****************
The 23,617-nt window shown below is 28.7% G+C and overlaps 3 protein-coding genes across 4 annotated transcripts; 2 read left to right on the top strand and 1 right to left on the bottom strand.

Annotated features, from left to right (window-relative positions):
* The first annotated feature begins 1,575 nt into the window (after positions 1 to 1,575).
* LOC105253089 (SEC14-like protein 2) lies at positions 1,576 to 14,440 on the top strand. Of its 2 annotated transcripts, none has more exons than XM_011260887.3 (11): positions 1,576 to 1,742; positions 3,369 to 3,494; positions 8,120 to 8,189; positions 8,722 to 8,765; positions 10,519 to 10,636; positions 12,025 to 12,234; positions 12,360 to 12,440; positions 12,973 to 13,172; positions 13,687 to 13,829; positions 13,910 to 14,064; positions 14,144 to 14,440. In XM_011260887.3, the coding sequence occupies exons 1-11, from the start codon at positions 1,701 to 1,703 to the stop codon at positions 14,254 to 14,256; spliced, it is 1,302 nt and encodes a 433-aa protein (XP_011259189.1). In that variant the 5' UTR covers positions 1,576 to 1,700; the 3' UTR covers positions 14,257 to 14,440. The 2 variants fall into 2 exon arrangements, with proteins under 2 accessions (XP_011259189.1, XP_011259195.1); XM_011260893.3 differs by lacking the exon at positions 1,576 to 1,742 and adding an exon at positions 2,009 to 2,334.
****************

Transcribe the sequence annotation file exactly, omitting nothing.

The 23,617-nt window shown below is 28.7% G+C and overlaps 3 protein-coding genes across 4 annotated transcripts; 2 read left to right on the top strand and 1 right to left on the bottom strand.

Annotated features, from left to right (window-relative positions):
* The first annotated feature begins 1,575 nt into the window (after positions 1 to 1,575).
* LOC105253089 (SEC14-like protein 2) lies at positions 1,576 to 14,440 on the top strand. Of its 2 annotated transcripts, none has more exons than XM_011260887.3 (11): positions 1,576 to 1,742; positions 3,369 to 3,494; positions 8,120 to 8,189; positions 8,722 to 8,765; positions 10,519 to 10,636; positions 12,025 to 12,234; positions 12,360 to 12,440; positions 12,973 to 13,172; positions 13,687 to 13,829; positions 13,910 to 14,064; positions 14,144 to 14,440. In XM_011260887.3, the coding sequence occupies exons 1-11, from the start codon at positions 1,701 to 1,703 to the stop codon at positions 14,254 to 14,256; spliced, it is 1,302 nt and encodes a 433-aa protein (XP_011259189.1). In that variant the 5' UTR covers positions 1,576 to 1,700; the 3' UTR covers positions 14,257 to 14,440. The 2 variants fall into 2 exon arrangements, with proteins under 2 accessions (XP_011259189.1, XP_011259195.1); XM_011260893.3 differs by lacking the exon at positions 1,576 to 1,742 and adding an exon at positions 2,009 to 2,334.